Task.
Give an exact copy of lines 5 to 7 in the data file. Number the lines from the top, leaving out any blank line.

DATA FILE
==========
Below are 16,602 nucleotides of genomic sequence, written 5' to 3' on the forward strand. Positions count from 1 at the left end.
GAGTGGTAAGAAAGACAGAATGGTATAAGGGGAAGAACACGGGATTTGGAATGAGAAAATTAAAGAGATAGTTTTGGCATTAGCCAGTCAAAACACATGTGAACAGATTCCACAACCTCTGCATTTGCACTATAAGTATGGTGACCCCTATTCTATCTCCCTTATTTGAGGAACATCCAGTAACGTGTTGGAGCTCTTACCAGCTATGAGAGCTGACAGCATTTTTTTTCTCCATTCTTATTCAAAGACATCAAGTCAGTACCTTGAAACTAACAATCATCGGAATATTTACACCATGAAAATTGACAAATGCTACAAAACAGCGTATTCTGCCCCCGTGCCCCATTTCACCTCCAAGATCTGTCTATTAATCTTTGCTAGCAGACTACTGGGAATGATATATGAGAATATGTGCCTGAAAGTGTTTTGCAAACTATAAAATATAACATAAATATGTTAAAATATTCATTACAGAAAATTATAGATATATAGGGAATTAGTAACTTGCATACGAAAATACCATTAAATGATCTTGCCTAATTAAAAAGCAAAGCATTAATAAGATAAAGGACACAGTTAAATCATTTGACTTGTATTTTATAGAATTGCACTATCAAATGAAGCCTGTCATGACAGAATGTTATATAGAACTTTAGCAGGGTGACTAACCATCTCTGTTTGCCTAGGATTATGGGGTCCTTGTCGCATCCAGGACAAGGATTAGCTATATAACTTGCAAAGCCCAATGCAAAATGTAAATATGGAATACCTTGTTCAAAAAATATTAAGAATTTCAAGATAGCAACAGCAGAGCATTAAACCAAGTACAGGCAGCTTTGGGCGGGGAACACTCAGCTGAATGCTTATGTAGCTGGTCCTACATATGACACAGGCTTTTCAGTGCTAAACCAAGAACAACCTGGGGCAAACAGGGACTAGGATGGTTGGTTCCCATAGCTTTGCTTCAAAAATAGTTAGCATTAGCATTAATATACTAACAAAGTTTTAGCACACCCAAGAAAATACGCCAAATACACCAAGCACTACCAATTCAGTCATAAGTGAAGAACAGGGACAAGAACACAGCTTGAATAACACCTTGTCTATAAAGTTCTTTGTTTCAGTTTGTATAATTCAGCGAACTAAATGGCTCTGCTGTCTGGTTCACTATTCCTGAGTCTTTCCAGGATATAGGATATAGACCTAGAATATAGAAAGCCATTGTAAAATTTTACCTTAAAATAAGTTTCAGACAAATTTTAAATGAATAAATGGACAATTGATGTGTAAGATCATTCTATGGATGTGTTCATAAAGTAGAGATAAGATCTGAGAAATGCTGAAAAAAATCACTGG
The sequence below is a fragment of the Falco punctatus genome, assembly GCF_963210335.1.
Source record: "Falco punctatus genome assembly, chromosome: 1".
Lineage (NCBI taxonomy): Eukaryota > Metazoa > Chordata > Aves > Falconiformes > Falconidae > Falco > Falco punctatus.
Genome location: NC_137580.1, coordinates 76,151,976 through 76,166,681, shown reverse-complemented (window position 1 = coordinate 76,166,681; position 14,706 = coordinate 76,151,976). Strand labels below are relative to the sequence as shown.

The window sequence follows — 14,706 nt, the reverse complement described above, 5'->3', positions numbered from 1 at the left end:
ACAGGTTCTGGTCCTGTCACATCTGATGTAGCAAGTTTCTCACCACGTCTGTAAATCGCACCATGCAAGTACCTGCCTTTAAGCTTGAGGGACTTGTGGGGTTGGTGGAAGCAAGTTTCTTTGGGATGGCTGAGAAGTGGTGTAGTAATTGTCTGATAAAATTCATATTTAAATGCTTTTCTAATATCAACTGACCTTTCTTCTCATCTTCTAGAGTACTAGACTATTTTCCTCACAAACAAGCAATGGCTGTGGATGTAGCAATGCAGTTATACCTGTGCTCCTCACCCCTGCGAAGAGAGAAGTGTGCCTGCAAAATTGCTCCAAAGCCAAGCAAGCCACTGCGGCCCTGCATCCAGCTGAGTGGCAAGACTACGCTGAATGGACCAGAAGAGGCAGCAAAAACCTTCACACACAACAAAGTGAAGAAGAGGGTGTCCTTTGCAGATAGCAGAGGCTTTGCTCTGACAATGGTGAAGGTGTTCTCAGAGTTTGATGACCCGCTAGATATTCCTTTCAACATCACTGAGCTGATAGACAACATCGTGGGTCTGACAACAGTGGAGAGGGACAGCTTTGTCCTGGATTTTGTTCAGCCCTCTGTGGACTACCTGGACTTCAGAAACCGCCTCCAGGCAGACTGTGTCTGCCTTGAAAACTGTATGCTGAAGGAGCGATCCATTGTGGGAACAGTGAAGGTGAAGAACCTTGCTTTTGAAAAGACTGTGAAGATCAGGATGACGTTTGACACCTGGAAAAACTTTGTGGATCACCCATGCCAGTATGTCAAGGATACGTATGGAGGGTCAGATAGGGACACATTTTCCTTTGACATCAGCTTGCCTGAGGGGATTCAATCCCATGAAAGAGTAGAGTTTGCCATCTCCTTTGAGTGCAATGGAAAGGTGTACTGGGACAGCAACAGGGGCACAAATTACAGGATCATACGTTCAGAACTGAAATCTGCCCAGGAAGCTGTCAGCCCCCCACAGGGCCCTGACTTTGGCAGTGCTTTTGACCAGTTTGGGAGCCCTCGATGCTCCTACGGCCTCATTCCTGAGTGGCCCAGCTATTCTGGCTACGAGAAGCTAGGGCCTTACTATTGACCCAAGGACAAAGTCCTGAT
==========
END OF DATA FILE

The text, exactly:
Lineage (NCBI taxonomy): Eukaryota > Metazoa > Chordata > Aves > Falconiformes > Falconidae > Falco > Falco punctatus.
Genome location: NC_137580.1, coordinates 76,151,976 through 76,166,681, shown reverse-complemented (window position 1 = coordinate 76,166,681; position 14,706 = coordinate 76,151,976). Strand labels below are relative to the sequence as shown.

The window sequence follows — 14,706 nt, the reverse complement described above, 5'->3', positions numbered from 1 at the left end: